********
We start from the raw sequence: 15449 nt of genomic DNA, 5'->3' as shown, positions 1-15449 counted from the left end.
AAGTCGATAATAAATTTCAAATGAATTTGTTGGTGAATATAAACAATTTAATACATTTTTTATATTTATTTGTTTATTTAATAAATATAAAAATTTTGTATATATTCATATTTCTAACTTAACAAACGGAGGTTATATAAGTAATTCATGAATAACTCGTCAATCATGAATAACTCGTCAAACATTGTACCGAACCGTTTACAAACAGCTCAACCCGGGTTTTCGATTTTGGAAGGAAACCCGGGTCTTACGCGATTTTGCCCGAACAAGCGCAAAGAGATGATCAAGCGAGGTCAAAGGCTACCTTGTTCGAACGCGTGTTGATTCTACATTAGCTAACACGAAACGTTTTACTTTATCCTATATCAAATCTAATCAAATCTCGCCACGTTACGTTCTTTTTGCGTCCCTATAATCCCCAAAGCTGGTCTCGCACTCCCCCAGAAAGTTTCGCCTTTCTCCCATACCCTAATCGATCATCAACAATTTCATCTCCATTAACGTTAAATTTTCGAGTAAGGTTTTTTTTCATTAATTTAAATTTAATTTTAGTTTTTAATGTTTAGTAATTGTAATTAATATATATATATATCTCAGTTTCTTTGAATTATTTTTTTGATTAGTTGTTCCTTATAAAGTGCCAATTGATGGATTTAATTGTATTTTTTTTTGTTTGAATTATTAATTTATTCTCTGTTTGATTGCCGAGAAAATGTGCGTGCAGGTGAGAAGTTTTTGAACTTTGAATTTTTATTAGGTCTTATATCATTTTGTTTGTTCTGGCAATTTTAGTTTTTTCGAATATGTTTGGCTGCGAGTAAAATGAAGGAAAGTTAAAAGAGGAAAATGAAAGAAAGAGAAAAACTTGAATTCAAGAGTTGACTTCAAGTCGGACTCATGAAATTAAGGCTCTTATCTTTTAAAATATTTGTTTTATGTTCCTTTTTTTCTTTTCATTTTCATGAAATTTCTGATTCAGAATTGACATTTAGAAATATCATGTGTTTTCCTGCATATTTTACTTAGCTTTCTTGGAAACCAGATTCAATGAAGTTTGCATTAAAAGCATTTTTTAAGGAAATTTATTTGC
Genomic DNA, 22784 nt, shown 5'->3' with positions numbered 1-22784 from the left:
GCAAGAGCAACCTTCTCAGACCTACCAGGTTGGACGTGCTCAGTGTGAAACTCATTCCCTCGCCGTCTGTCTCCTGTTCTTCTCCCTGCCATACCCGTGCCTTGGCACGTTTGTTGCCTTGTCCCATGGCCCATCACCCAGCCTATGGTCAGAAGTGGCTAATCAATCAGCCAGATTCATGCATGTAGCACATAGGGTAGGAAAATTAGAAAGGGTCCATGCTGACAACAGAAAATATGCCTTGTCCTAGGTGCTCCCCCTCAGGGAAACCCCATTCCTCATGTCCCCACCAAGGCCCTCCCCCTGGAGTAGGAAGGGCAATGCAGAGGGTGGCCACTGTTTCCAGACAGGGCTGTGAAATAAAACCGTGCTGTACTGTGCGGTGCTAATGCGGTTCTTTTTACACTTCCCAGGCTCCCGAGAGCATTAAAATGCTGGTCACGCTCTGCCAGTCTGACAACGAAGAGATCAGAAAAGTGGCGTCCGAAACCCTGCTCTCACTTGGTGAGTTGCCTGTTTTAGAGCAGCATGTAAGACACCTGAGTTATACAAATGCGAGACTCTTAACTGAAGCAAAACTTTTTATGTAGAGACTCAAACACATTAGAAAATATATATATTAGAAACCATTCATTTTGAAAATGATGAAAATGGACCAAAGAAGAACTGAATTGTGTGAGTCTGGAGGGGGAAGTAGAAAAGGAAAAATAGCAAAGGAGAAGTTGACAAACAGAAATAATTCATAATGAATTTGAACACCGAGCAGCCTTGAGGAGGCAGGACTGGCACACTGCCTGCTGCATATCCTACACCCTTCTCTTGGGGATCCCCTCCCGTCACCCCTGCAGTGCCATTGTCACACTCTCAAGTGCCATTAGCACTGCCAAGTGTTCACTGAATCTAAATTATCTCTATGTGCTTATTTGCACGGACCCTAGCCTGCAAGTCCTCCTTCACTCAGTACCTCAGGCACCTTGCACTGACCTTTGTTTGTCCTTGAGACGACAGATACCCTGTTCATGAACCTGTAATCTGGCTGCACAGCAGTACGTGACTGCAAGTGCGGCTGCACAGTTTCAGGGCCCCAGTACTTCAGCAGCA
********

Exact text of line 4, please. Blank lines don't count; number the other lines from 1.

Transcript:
GCAAGAGCAACCTTCTCAGACCTACCAGGTTGGACGTGCTCAGTGTGAAACTCATTCCCTCGCCGTCTGTCTCCTGTTCTTCTCCCTGCCATACCCGTGCCTTGGCACGTTTGTTGCCTTGTCCCATGGCCCATCACCCAGCCTATGGTCAGAAGTGGCTAATCAATCAGCCAGATTCATGCATGTAGCACATAGGGTAGGAAAATTAGAAAGGGTCCATGCTGACAACAGAAAATATGCCTTGTCCTAGGTGCTCCCCCTCAGGGAAACCCCATTCCTCATGTCCCCACCAAGGCCCTCCCCCTGGAGTAGGAAGGGCAATGCAGAGGGTGGCCACTGTTTCCAGACAGGGCTGTGAAATAAAACCGTGCTGTACTGTGCGGTGCTAATGCGGTTCTTTTTACACTTCCCAGGCTCCCGAGAGCATTAAAATGCTGGTCACGCTCTGCCAGTCTGACAACGAAGAGATCAGAAAAGTGGCGTCCGAAACCCTGCTCTCACTTGGTGAGTTGCCTGTTTTAGAGCAGCATGTAAGACACCTGAGTTATACAAATGCGAGACTCTTAACTGAAGCAAAACTTTTTATGTAGAGACTCAAACACATTAGAAAATATATATATTAGAAACCATTCATTTTGAAAATGATGAAAATGGACCAAAGAAGAACTGAATTGTGTGAGTCTGGAGGGGGAAGTAGAAAAGGAAAAATAGCAAAGGAGAAGTTGACAAACAGAAATAATTCATAATGAATTTGAACACCGAGCAGCCTTGAGGAGGCAGGACTGGCACACTGCCTGCTGCATATCCTACACCCTTCTCTTGGGGATCCCCTCCCGTCACCCCTGCAGTGCCATTGTCACACTCTCAAGTGCCATTAGCACTGCCAAGTGTTCACTGAATCTAAATTATCTCTATGTGCTTATTTGCACGGACCCTAGCCTGCAAGTCCTCCTTCACTCAGTACCTCAGGCACCTTGCACTGACCTTTGTTTGTCCTTGAGACGACAGATACCCTGTTCATGAACCTGTAATCTGGCTGCACAGCAGTACGTGACTGCAAGTGCGGCTGCACAGTTTCAGGGCCCCAGTACTTCAGCAGCA